Oaty Asparagus Focaccia from Céline’s Perennial Kitchen.
I’ve always liked ‘all in one meals’ – those with protein, veggies and carbs mixed all together that I can stick in a tupperware and bring to school. I decided it was time to make a veggie bread with a perennial twist so I experimented with this dough recipe and it turned out to be some sort of an Italian focaccia !
This recipe takes some time, so I suggest making it if you want to relax in the kitchen on a Sunday evening and you need some time to tidy up or if you want something to cook with a friend. I’ve added a petit pois/ pea dip recipe that will keep in the fridge if you find yourself twiddling your fingers !
I enjoyed this bread with a side of home-made kimchi or a salad.
Asparagus Asparagus officinalis, is a spring , flowering perennial plant species in the genus Asparagus , prized for its delicate stalks. Asparagus officinalis is native to most of Europe, northern Africa and western Asia. It does take a few years to establish, but once it does – it is incredibly rewarding and will keep producing stalks year after year !
“This vegetable is one of the best examples of the ‘sleep, creep, leap’ aspect of perennial food plants: The first year, they sleep and don’t show themselves at all. The second year, you might see a couple of piddly little stalks here and there, but it’s best to just leave them be and let them go to compost. The third year, they spring up and wave hello with enthusiasm, and you should have a small harvest to gnaw upon. Yields will get more substantial every year after that, so if you’re patient, and plan to stay on your current property for a while, you’ll be rewarded”. (Inhabitat.com)
“In ancient times, it was also known in Syria and in Spain. Greeks and Romans ate it fresh when in season, and dried the vegetable for use in winter; Romans even froze it high in the Alps, for the Feast of Epicurus. Emperor Augustus created the ‘Asparagus Fleet’ for hauling the vegetable, and coined the expression ‘faster than cooking asparagus’ for quick action”. (Wikipedia.com)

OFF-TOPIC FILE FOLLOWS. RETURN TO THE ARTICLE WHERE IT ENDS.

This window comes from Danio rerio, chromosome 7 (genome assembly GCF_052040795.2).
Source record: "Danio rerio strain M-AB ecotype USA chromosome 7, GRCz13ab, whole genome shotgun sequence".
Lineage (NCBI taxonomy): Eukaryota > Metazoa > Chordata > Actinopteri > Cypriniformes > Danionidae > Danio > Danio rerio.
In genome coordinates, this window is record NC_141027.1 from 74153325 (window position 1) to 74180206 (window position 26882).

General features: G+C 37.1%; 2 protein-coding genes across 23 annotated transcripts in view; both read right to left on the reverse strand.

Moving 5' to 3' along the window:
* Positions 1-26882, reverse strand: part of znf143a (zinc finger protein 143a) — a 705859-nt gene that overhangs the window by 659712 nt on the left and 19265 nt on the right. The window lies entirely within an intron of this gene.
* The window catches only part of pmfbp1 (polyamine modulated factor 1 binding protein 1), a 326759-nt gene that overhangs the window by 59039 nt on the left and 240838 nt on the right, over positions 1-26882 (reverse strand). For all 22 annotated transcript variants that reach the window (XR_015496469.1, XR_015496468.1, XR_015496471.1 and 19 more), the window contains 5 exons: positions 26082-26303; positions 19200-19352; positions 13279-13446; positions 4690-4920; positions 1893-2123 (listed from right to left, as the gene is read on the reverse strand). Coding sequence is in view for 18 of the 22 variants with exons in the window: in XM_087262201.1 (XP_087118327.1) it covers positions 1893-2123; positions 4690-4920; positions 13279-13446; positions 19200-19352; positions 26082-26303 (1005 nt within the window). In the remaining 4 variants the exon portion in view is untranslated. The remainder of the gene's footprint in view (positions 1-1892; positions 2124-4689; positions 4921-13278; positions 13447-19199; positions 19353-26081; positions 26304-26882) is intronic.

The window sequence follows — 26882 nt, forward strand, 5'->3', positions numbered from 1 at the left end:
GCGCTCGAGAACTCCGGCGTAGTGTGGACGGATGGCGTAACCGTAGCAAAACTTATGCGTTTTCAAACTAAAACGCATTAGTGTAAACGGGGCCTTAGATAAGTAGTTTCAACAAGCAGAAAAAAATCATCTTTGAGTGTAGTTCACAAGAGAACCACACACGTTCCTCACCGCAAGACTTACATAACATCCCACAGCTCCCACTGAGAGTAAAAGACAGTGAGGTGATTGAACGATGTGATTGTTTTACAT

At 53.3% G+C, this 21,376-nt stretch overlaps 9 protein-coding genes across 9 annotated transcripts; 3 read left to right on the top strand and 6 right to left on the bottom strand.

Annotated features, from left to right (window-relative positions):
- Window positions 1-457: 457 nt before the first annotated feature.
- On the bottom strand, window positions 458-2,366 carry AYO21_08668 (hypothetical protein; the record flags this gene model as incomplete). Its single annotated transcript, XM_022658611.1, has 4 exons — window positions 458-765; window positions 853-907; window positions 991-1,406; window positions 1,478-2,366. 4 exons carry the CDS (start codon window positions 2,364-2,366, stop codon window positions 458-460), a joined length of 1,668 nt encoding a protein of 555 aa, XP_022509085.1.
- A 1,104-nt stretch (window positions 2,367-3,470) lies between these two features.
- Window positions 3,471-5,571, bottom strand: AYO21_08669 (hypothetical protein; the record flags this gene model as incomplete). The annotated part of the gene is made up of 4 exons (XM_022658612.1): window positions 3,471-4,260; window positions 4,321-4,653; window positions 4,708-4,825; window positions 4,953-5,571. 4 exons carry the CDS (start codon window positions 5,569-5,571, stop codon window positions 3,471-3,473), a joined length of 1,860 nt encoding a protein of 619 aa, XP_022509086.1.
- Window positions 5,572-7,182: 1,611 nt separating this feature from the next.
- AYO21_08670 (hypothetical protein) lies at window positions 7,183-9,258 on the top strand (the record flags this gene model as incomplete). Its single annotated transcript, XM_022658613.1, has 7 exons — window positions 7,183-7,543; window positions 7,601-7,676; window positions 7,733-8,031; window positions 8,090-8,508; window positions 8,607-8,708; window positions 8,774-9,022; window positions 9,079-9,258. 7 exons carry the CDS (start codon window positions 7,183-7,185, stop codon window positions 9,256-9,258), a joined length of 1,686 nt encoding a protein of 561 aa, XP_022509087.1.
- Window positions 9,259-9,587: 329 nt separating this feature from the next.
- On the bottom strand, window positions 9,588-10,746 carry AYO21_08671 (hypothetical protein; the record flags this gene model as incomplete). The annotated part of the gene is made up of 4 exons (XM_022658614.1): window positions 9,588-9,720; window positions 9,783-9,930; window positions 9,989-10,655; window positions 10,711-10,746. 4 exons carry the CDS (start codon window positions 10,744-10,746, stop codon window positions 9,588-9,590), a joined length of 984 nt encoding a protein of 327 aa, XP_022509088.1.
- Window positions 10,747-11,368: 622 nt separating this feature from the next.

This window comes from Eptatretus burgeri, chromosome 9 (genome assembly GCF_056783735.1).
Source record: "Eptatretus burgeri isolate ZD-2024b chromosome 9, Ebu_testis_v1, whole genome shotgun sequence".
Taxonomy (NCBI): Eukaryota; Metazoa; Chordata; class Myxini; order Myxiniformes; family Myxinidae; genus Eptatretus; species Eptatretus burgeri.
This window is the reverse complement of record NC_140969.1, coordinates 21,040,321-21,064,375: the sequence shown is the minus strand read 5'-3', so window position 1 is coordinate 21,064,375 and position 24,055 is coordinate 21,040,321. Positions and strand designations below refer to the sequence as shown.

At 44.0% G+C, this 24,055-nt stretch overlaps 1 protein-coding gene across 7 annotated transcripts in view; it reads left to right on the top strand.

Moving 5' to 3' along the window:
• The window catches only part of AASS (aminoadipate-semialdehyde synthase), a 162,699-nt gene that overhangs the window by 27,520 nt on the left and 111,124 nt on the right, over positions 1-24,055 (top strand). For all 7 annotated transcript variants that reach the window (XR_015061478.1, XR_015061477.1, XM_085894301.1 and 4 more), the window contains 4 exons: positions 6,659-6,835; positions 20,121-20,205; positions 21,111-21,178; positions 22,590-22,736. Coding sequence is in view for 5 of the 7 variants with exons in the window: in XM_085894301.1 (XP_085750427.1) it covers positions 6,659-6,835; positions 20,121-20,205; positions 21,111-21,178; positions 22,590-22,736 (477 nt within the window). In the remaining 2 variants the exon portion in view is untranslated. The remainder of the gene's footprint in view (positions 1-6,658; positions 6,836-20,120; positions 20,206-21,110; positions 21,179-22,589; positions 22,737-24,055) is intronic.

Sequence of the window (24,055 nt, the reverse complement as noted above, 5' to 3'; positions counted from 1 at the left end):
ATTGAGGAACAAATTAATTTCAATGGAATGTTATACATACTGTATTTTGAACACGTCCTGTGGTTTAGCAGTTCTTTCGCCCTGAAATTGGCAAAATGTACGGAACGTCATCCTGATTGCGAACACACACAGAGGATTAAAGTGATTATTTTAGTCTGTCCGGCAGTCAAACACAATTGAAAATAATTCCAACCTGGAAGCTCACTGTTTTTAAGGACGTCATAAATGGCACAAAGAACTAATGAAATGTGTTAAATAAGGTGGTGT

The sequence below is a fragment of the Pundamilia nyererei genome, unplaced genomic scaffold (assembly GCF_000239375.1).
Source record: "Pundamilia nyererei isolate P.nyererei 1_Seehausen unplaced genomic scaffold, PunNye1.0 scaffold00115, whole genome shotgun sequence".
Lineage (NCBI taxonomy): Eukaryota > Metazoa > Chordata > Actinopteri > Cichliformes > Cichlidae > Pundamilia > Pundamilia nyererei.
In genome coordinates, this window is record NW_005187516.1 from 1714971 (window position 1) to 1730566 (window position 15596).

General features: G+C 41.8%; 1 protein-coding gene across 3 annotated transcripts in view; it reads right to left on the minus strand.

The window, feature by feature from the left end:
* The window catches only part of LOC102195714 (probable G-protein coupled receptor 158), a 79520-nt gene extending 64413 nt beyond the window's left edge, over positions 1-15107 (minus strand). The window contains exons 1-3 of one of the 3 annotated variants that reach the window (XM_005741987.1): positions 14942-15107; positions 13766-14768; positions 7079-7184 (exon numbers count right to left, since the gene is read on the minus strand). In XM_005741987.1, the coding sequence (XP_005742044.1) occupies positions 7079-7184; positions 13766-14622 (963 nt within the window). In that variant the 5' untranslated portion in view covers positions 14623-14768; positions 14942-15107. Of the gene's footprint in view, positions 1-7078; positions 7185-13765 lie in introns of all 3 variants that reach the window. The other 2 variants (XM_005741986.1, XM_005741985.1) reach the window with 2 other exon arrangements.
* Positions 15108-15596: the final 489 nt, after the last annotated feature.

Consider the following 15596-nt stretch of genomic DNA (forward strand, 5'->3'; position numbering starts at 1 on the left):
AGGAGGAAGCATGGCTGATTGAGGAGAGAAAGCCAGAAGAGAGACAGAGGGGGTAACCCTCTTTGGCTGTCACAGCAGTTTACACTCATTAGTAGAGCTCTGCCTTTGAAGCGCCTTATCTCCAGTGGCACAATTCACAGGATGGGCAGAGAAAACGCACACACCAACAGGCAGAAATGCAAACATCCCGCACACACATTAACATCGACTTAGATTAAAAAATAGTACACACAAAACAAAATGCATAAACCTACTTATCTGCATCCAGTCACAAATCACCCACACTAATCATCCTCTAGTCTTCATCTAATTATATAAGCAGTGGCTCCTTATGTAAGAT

Prep time (including time needed for dough to rise): 1h10 min
Cooking time: 40 min
Preheat oven @ 200ºC/400ºF
- 2.5 cups spelt flour (or wheat)
- 2 cups oat flour (put oats in blender)
- 1 + 1/3 cups lukewarm water
- 1tbsp salt
- 1 tsp sugar
- 2 tbsp yeast
Mix all the bread ingredients in a bowl with a fork, cover with a tea towel and put in a warm place for 50 min. (* Don’t wash the blender yet, you’ll need it for the dip! )
- 1 red pepper
- 1 bunch of asparagus ~ 10
- 2 onions
- 1 garlic clove
- 1/8 cup olive oil
Chop up the pepper and asparagus in small pieces , chop the ends of the onions and garlic and place in the loaf tin/container you want to cook your bread in . Drizzle with olive oil
Place in the pre-heated oven for 40 min
While your veggies are cooking and your dough is rising, prepare the following:
- 1 egg
- 1 tsp hot chilli powder
- dried rosemary sprigs (I used 4long sprigs !)
- 2 tbsp dried oregano or thyme
- 2.5 handfuls of sun-dried tomatoes
- 1/4 cup olive oil
While you are waiting for veggies to cook, chop up the sun-dried tomatoes and get all your other things out.
(* there is some time to prepare the petit pois dip recipe here )
After 40 min, remove the veggies from the oven, put 1 onion to the side, and peel and chop the other with a knife and fork. In the same manner, squeeze out the garlic cloves and chop them up. (* Don’t wash the tin yet, you’ll need for the bread! )
Take the dough out and remove the tea towel, mix in veggies and all seasonings. Leave in a warm place with the tea towel for 10 min.
While you wait 10 min, grease the pan you used to cook the veggies and chop the second onion.
Remove the dough from the bowl and pour it into your pan leaving 2 cm for it to rise (if you need more space just grease a small pan or bowl and use that too!) . Drizzle with olive oil and add chopped onion. Sprinkle a little more dried herbs and a pinch of coarse salt.
Put in the oven and bake for 35-40 min. (After 10 min simply poke a few holes in the dough so it doesn’t pop!). Place a knife in the bread to see if it is ready.
Optional Petit-pois dip:
- 250g baby peas/petit pois, frozen or fresh
- 2 handsful fresh coriander (or parsley, or basil) leaves and stalks
- 1 clove garlic, peeled
- 2 tbsp tahini (or olive oil)
- 2 tbsp Apple Cider Vinegar
- 1 pinch salt
Cook the peas in boiling water (2 to 6 min, depends on size and whether they are frozen). Pour cold water over the peas when you strain them to cool them down.
Place everything in the food processor (if it’s too sticky process everything in 2 batches & add a little water ). Store in airtight container in the fridge.